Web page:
Reading Time: 5 minutes

Lithuanian: The oldest European language still spoken today

Star Star Star Star Star Star Star Star Star Star Star Star Star
beav img 00x4 01
beav img 00x4

10 facts about the Lithuanian language


Lithuanian belongs to the Baltic language group and has many similarities with its sister Slavic languages.


Lithuanian is the official language of Lithuania and also one of the official languages of the European Union.


Lithuanian is the oldest of all the Indo-European languages that is still spoken to this day and has changed the least.


Eighty-five percent of the Lithuanian population speaks Lithuanian as their first language and total of 96% of the population speaks the language.


During the Russian imperial occupation in Lithuania, it was illegal to speak and print Lithuanian in public.


During this time, many Russian words, illegally and legally, seeped into the Lithuanian speech.


Some of the largest Lithuanian speaking communities outside of Lithuania are found in the United States, the United Kingdom, Norway and Ireland.


The Lithuanian language uses the Latin alphabet, but, in comparison to English, Lithuanian has 9 unique letters and has dropped the letters (w, x and q).


The Lithuanian letters sound similar to their English equivalents but need to be stretched longer during pronunciation.


Lithuanian endings are attached to foreign names. For example, Tom is called Tomas and Bob is called Bobas.


Origin of the language

Lithuanian emerged in the Baltic regions.


History of the language

It is believed that Lithuanian originated in 1009 AD.


Learning the language

For an English speaker, about 2100 hours are needed to learn Lithuanian.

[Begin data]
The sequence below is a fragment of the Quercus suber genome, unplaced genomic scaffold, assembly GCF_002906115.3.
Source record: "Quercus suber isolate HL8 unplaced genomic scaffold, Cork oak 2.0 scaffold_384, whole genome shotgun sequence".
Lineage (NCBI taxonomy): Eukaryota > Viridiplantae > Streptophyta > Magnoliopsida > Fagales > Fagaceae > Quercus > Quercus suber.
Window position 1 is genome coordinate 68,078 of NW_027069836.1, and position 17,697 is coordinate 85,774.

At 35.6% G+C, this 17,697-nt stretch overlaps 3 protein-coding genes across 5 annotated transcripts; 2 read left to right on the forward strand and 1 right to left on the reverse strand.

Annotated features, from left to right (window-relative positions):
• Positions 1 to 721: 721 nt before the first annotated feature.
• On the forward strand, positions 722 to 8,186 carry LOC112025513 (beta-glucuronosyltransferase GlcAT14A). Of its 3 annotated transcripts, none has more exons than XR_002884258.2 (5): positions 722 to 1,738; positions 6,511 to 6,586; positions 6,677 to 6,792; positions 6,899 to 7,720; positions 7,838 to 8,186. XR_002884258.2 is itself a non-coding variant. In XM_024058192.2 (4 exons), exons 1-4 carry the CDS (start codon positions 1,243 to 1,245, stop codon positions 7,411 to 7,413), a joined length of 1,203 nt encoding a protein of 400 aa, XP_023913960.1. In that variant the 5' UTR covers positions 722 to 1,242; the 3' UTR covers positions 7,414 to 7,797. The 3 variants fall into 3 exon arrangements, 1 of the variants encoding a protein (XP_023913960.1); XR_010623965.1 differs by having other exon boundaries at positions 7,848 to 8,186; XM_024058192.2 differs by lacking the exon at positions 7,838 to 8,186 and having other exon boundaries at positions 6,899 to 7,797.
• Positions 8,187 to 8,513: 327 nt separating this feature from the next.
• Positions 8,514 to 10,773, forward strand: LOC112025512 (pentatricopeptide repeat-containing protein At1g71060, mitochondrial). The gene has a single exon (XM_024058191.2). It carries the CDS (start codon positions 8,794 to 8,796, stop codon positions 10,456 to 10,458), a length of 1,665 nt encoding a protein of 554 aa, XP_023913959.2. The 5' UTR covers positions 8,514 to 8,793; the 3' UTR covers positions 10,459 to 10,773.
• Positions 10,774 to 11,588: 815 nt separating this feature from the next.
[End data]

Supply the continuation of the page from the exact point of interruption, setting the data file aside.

Lithuanian language for beginners

Ten basic words to start learning in Lithuanian:

True: Tiesa
New: Naujas
Hello: Labas
Come: Ateiti
Love: Meilė
Good: Gerai
Bye: Ate
Good morning: Labas rytas
Sad: Liūdnas
Thank you: Ačiū


Only the other world has substance and reality; only good deeds and holy learning have tangible worth.

Abraham Cahan

Novelist, newspaper editor and politician

I became interested in photography when I found my own sketches were inadequate.

Ben Shahn


In a meadow full of flowers, you cannot walk through and breathe those smells and see all those colors and remain angry. We have to support the beauty, the poetry of life.

Jonas Mekas

Filmmaker, poet and artist

Fun facts about the Lithuanian language

One of the least spoken languages in Europe

Although it is the oldest known language of Europe, Lithuanian is now one of the least spoken with only around 3 million active speakers.

The longest word

The longest word in Lithuanian is nebeprisikiškiakopūsteliaujantiesiems, which has 37 letters, and refers to a person who is no longer capable of picking a plant called ood sorrel.

Similarity with Sanskrit

Sanskrit is an Indian language, and, yet oddly, it has many words that are similar to Lithuanian. Some examples are vyras (man) and avis(sheep).

A women’s marital status can be recognized by her surname

In Lithuania, when a woman gets married she adds -ienė to her last name. Although this is now a dying tradition, it is still an interesting fact.

Popular Lithuanian names are nature-based

Most popular names in Lithuanian are based on the names of plants, flowers and the sun. Some examples are Aušra and Ruta.

Lithuanians take a lot of pride in their language

In today's world, although Lithuanians do learn other languages, they are still very proud of their language and place great value in knowing it perfectly.

The first Lithuanian book was published in 1547

The Catechism written by Martynas Mažvydas was the first Lithuanian book and is one of the most important pieces in Lithuanian literature.

A respected language among linguistics

Lithuanian has a long and interesting history, which is why linguists consider it not just a beautiful but also a very important language.

Very fascinating grammar

Nouns have two genders, but adjectives, pronouns and participles all have three genders (masculine, feminine and neuter).

Recommended Languages





Read More
Poland 02






Read More